Phil Davis

I am an independent researcher and publishing consultant specializing in the statistical analysis of readership and citation data. I am a former postdoctoral researcher in science communication and former science librarian. http://phil-davis.org/
Phil Davis has written 286 posts for The Scholarly Kitchen

Citable Items: The Contested Impact Factor Denominator

Thomson Reuters’ approach of indexing by journal section and revising by demand leads to great inconsistencies across journals and inflates the Impact Factors of elite journals. The solution: remove the human element. Continue reading

As PLOS ONE Shrinks, 2015 Impact Factor Expected to Rise

How a shrinking journals receives an artificial boost to its leading citation indicator. Continue reading

PNAS: Tighter Editorial Policy Improves NAS Papers

After years of tightening its submissions policy, papers contributed by NAS members start resembling direct submissions. Continue reading

Incremental Improvements Start With A/B Testing

Why do publishers and platform providers spend so little time seeking incremental improvements? Continue reading

PLOS ONE Shrinks by 11 Percent

Can PLOS exist without a mega-journal? Continue reading

PubMed Central Boosts Citations, Study Claims

Researchers claim that PMC boosts citations by 26%. A closer look at the paper reveals serious data and analysis problems. Can we collectively design a better study? Continue reading

Survey: What Do Authors Expect From Peer Review?

Stop thinking of peer review as a concept and start thinking of it as a toolbox. Continue reading

Seeing the Forest (Plot) for the Trees

Clean, data rich, and intuitive, forest plots can be used to visualize publication metrics. Continue reading

Do Academy Members Publish Better Papers?

When journals provide academy members a VIP submission track, do their papers perform any better? Continue reading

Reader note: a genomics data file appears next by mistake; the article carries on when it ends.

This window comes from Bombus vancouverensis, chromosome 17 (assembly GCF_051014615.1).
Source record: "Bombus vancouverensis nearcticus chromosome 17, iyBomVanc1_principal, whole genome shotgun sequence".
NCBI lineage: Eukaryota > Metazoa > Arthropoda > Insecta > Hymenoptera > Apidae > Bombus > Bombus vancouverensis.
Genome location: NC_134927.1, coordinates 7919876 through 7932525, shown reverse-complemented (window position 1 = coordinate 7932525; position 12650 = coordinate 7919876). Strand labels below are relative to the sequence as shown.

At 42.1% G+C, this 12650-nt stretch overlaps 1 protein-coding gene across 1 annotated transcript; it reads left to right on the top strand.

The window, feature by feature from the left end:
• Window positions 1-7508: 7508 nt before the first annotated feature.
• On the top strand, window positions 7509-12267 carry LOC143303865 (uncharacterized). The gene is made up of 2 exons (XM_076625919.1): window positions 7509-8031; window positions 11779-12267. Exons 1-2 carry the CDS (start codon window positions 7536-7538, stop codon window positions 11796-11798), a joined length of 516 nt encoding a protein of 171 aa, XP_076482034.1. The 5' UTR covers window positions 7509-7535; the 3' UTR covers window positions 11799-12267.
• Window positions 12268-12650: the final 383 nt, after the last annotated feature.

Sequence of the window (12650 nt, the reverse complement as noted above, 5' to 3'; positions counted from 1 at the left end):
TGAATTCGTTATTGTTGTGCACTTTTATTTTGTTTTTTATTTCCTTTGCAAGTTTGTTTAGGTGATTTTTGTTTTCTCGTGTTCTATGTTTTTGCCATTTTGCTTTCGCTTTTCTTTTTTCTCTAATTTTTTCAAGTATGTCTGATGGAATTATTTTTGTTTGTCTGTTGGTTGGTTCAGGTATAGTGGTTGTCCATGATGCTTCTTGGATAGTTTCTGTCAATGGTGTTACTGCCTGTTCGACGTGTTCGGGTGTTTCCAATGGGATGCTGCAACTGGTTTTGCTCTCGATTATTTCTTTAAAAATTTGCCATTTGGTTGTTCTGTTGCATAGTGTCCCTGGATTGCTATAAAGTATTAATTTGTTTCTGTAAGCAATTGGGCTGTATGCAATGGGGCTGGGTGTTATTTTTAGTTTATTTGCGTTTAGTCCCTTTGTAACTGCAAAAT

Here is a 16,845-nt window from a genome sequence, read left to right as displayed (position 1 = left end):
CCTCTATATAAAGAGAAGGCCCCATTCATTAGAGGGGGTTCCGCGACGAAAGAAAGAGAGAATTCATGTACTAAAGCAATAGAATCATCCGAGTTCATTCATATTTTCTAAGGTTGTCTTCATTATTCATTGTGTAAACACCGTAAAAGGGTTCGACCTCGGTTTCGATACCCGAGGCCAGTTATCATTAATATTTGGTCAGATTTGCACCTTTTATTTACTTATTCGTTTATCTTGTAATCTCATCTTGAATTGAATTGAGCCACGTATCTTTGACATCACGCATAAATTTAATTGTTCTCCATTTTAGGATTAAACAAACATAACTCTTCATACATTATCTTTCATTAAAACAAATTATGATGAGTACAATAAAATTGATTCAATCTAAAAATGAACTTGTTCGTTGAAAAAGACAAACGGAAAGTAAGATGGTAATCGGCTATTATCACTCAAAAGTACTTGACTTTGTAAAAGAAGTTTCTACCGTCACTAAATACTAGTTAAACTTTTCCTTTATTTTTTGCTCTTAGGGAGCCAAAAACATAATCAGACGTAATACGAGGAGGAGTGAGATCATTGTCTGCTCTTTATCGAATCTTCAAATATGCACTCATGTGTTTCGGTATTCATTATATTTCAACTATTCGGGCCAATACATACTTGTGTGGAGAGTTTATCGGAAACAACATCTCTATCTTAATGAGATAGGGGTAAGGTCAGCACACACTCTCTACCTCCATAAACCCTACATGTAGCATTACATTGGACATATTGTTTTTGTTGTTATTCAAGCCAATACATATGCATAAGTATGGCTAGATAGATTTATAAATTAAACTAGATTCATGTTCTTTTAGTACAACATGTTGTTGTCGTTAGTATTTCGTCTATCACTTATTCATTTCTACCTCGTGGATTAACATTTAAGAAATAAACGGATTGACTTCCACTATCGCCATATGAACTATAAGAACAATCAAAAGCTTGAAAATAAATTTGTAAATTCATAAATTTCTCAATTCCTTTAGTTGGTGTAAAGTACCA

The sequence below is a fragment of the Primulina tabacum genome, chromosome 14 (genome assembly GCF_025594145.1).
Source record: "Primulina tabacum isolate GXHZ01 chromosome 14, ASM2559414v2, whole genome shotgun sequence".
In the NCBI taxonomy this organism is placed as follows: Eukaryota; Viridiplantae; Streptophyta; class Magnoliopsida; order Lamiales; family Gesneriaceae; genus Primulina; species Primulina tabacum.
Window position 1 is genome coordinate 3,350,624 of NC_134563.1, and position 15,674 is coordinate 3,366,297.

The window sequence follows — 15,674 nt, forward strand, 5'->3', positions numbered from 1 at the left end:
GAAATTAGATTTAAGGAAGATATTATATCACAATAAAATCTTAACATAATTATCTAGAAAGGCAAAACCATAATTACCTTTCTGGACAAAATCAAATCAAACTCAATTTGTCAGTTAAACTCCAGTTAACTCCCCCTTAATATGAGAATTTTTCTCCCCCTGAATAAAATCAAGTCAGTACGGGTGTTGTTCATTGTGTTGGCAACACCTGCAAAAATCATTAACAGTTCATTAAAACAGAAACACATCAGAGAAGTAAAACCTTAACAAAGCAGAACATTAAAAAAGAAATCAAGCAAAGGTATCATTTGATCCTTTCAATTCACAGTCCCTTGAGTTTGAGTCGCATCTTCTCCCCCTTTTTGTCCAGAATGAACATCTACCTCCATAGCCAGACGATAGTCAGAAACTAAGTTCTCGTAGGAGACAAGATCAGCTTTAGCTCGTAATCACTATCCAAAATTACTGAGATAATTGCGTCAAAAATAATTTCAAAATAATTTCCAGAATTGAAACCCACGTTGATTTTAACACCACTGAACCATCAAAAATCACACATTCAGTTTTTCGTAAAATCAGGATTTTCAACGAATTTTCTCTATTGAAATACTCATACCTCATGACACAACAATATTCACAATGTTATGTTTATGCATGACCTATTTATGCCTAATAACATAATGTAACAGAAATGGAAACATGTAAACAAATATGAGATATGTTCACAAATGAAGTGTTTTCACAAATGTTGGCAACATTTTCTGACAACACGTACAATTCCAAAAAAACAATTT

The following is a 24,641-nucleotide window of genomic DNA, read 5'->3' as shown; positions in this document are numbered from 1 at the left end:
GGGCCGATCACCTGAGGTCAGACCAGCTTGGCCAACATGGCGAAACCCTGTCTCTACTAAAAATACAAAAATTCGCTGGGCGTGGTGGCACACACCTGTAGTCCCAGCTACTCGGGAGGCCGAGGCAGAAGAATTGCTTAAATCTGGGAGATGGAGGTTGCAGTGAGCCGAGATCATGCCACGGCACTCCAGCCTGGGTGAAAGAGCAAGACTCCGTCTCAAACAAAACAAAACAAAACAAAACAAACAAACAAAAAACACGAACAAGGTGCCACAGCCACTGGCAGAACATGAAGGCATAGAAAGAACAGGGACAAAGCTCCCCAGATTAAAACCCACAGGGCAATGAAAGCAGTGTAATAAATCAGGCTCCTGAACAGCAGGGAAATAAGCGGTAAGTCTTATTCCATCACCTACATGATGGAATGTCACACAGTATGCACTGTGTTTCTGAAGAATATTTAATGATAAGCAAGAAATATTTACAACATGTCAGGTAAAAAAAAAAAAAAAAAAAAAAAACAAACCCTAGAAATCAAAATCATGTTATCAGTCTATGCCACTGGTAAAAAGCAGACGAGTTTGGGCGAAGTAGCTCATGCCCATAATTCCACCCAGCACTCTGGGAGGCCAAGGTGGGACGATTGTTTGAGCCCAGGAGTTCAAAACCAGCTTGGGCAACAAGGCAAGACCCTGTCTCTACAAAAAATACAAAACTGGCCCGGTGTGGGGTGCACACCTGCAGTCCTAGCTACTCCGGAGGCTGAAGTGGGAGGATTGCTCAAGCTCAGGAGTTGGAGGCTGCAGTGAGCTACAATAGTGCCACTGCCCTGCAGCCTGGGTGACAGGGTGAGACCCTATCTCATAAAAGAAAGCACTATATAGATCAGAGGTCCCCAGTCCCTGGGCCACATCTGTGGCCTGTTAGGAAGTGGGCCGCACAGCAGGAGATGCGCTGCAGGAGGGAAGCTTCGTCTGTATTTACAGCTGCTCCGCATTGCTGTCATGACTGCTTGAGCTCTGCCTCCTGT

When Pragmatism Collides With Fundamentalism-PLOS Hikes Publication Fees

Why did such a small price increase arouse such a big reaction from open access advocates? Continue reading

Extreme Bias: How Rejection Clouds The Eyes of Researchers

The publication experience of authors may come down to a single factor: was the manuscript accepted? Continue reading

Network-based Citation Metrics: Eigenfactor vs. SJR

Can network-based metrics allow us to separate true scientific influence from mere popularity? Continue reading

2014 Journal Impact Factors

Journal additions, suppressions, new metrics and an improved user interface are included in this year’s Journal Citation Report (JCR). Continue reading

Data Curation–The New Killer App

Establishing new citation benchmarks and an international board of academics, Elsevier is poised to take on Thomson Reuters for dominance in the citation metrics market. Continue reading

Citation Boost or Bad Data? Academia.edu Research Under Scrutiny

If a free website claimed that you could double citations to your papers simply by uploading them to their file sharing network, would you believe it? Or would you check their data? Continue reading

Why are Authors Citing Older Papers?

Scholars are citing an increasingly aging collection of scholarship. Does this reflect the growing ease with accessing the literature, or a structural shift in the way science is funded–and the way scientists are rewarded? Continue reading

MONOPOLY-The Publishers Edition

First released in 1935 as a game to teach children the evils of unchecked market capitalism, MONOPOLY-The Publishers’ edition keeps the tradition going. Continue reading

Knockoffs Erode Trust in Metrics Market

If the Internet created a burgeoning market of cheap academic journal knockoffs, should we be surprised to witness new knockoff ratings companies? Continue reading

Production Plummets at PLOS–But For a Good Reason

Is there (ever) a good time to overhaul a publishers’ production system? If you care about your journals’ Impact Factor, the answer is “yes.” Continue reading

PeerJ–A PLOS ONE Contender in 2015?

PeerJ’s first Impact Factor is not expected to surpass 2.000. Without the scale of PLOS ONE, PeerJ may need to seek a larger, diversified buyer. What the journal has to offer other publishers is less clear. Continue reading

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The mission of the Society for Scholarly Publishing (SSP) is "[t]o advance scholarly publishing and communication, and the professional development of its members through education, collaboration, and networking." SSP established The Scholarly Kitchen blog in February 2008 to keep SSP members and interested parties aware of new developments in publishing.
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The Scholarly Kitchen is a moderated and independent blog. Opinions on The Scholarly Kitchen are those of the authors. They are not necessarily those held by the Society for Scholarly Publishing nor by their respective employers.
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